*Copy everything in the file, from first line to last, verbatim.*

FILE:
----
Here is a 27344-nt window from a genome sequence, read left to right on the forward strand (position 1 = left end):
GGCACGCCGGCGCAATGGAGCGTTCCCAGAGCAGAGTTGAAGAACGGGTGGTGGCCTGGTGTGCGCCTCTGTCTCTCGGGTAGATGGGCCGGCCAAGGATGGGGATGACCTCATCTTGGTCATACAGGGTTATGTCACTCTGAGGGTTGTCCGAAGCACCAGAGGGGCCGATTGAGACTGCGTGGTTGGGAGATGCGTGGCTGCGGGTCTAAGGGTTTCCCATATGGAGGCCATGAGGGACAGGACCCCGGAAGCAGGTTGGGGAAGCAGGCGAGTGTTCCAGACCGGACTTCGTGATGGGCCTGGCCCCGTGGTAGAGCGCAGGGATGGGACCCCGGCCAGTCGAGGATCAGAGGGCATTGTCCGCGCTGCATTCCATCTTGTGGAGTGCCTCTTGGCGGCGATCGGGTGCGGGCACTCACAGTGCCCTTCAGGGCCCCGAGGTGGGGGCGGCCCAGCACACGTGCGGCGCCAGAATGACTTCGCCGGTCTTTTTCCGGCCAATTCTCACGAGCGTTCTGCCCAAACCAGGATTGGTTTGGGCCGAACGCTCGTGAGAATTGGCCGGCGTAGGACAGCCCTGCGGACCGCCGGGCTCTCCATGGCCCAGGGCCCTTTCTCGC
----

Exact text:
Here is a 27344-nt window from a genome sequence, read left to right on the forward strand (position 1 = left end):
GGCACGCCGGCGCAATGGAGCGTTCCCAGAGCAGAGTTGAAGAACGGGTGGTGGCCTGGTGTGCGCCTCTGTCTCTCGGGTAGATGGGCCGGCCAAGGATGGGGATGACCTCATCTTGGTCATACAGGGTTATGTCACTCTGAGGGTTGTCCGAAGCACCAGAGGGGCCGATTGAGACTGCGTGGTTGGGAGATGCGTGGCTGCGGGTCTAAGGGTTTCCCATATGGAGGCCATGAGGGACAGGACCCCGGAAGCAGGTTGGGGAAGCAGGCGAGTGTTCCAGACCGGACTTCGTGATGGGCCTGGCCCCGTGGTAGAGCGCAGGGATGGGACCCCGGCCAGTCGAGGATCAGAGGGCATTGTCCGCGCTGCATTCCATCTTGTGGAGTGCCTCTTGGCGGCGATCGGGTGCGGGCACTCACAGTGCCCTTCAGGGCCCCGAGGTGGGGGCGGCCCAGCACACGTGCGGCGCCAGAATGACTTCGCCGGTCTTTTTCCGGCCAATTCTCACGAGCGTTCTGCCCAAACCAGGATTGGTTTGGGCCGAACGCTCGTGAGAATTGGCCGGCGTAGGACAGCCCTGCGGACCGCCGGGCTCTCCATGGCCCAGGGCCCTTTCTCGC